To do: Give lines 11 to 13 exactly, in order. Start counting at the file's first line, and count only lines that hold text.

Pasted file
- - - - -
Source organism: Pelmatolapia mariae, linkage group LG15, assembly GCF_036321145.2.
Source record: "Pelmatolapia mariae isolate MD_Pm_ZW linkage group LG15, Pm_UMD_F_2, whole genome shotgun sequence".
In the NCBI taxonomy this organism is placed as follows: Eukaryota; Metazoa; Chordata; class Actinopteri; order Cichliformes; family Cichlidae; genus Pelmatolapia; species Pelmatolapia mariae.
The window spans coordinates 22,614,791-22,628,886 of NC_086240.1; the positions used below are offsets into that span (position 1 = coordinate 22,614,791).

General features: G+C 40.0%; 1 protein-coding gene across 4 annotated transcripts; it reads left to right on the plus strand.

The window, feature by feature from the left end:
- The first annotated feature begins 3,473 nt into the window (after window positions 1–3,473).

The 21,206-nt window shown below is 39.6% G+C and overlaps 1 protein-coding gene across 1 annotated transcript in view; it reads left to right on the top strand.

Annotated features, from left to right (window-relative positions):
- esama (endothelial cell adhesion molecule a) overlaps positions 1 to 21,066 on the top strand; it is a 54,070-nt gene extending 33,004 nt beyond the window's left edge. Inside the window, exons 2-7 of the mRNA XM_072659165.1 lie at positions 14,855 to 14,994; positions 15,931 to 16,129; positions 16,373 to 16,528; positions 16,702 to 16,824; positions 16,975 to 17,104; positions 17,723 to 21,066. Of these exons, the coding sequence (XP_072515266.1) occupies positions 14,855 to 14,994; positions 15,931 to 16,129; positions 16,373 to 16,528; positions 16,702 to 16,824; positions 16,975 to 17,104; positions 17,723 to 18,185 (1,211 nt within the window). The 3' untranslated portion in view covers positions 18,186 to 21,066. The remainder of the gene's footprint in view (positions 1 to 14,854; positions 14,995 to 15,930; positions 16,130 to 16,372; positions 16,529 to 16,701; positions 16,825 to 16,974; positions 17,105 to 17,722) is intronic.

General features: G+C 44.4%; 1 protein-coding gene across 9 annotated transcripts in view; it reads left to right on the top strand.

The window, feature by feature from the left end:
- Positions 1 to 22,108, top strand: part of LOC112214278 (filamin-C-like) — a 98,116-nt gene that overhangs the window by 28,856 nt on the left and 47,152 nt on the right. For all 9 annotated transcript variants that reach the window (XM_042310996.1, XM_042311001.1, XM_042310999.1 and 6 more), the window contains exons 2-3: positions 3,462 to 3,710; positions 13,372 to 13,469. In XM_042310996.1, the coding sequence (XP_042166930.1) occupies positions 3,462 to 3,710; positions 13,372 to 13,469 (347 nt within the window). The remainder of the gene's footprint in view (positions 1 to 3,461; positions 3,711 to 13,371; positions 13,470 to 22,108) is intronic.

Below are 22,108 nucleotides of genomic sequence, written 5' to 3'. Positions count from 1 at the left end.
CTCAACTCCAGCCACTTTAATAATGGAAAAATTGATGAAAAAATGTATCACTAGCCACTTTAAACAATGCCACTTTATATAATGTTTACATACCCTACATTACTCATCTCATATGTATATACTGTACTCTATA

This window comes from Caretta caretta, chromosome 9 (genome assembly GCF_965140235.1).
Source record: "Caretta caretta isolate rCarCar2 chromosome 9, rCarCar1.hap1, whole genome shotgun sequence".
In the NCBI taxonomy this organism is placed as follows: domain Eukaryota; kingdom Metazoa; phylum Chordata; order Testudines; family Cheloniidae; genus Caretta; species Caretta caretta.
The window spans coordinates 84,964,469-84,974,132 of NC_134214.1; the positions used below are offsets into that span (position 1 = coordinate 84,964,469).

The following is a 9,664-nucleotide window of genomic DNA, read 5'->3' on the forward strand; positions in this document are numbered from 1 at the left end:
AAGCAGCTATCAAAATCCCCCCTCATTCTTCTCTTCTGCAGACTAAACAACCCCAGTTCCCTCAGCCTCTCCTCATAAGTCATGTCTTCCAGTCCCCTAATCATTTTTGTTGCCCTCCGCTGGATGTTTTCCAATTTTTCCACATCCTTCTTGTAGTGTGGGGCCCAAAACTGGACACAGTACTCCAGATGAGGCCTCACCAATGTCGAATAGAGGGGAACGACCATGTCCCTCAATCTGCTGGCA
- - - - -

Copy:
General features: G+C 44.4%; 1 protein-coding gene across 9 annotated transcripts in view; it reads left to right on the top strand.

The window, feature by feature from the left end:
- Positions 1 to 22,108, top strand: part of LOC112214278 (filamin-C-like) — a 98,116-nt gene that overhangs the window by 28,856 nt on the left and 47,152 nt on the right. For all 9 annotated transcript variants that reach the window (XM_042310996.1, XM_042311001.1, XM_042310999.1 and 6 more), the window contains exons 2-3: positions 3,462 to 3,710; positions 13,372 to 13,469. In XM_042310996.1, the coding sequence (XP_042166930.1) occupies positions 3,462 to 3,710; positions 13,372 to 13,469 (347 nt within the window). The remainder of the gene's footprint in view (positions 1 to 3,461; positions 3,711 to 13,371; positions 13,470 to 22,108) is intronic.